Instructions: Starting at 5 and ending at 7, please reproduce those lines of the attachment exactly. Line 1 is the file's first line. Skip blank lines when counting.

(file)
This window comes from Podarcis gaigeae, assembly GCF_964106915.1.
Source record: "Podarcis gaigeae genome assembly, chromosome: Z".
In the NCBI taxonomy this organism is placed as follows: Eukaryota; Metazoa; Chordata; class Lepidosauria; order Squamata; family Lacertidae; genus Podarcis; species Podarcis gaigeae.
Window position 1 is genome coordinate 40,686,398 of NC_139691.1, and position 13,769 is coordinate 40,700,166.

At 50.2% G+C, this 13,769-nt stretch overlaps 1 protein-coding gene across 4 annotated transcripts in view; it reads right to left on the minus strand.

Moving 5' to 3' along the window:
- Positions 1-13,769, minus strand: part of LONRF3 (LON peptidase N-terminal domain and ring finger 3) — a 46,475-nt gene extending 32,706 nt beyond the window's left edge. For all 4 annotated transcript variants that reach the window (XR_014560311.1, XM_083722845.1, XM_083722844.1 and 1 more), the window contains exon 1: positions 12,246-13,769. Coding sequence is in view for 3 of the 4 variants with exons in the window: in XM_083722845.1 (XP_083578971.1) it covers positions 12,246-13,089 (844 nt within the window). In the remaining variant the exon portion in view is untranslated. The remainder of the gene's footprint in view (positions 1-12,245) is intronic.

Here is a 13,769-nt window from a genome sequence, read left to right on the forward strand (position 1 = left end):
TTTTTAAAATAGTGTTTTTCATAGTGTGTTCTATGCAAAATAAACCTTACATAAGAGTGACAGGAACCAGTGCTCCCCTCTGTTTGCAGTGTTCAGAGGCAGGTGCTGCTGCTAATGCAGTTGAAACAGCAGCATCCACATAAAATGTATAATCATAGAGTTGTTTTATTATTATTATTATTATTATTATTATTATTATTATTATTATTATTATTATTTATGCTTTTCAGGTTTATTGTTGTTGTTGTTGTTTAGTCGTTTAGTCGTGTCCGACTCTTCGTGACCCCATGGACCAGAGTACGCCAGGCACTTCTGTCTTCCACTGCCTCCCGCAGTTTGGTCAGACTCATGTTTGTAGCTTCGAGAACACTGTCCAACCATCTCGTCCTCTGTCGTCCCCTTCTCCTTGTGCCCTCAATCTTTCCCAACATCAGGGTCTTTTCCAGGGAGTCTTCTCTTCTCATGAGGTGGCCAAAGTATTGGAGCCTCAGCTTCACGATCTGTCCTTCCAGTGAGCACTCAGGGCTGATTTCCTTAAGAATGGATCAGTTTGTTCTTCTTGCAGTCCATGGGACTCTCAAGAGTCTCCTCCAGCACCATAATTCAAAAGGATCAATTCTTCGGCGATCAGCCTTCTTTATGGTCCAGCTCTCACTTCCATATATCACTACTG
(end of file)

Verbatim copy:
At 50.2% G+C, this 13,769-nt stretch overlaps 1 protein-coding gene across 4 annotated transcripts in view; it reads right to left on the minus strand.

Moving 5' to 3' along the window:
- Positions 1-13,769, minus strand: part of LONRF3 (LON peptidase N-terminal domain and ring finger 3) — a 46,475-nt gene extending 32,706 nt beyond the window's left edge. For all 4 annotated transcript variants that reach the window (XR_014560311.1, XM_083722845.1, XM_083722844.1 and 1 more), the window contains exon 1: positions 12,246-13,769. Coding sequence is in view for 3 of the 4 variants with exons in the window: in XM_083722845.1 (XP_083578971.1) it covers positions 12,246-13,089 (844 nt within the window). In the remaining variant the exon portion in view is untranslated. The remainder of the gene's footprint in view (positions 1-12,245) is intronic.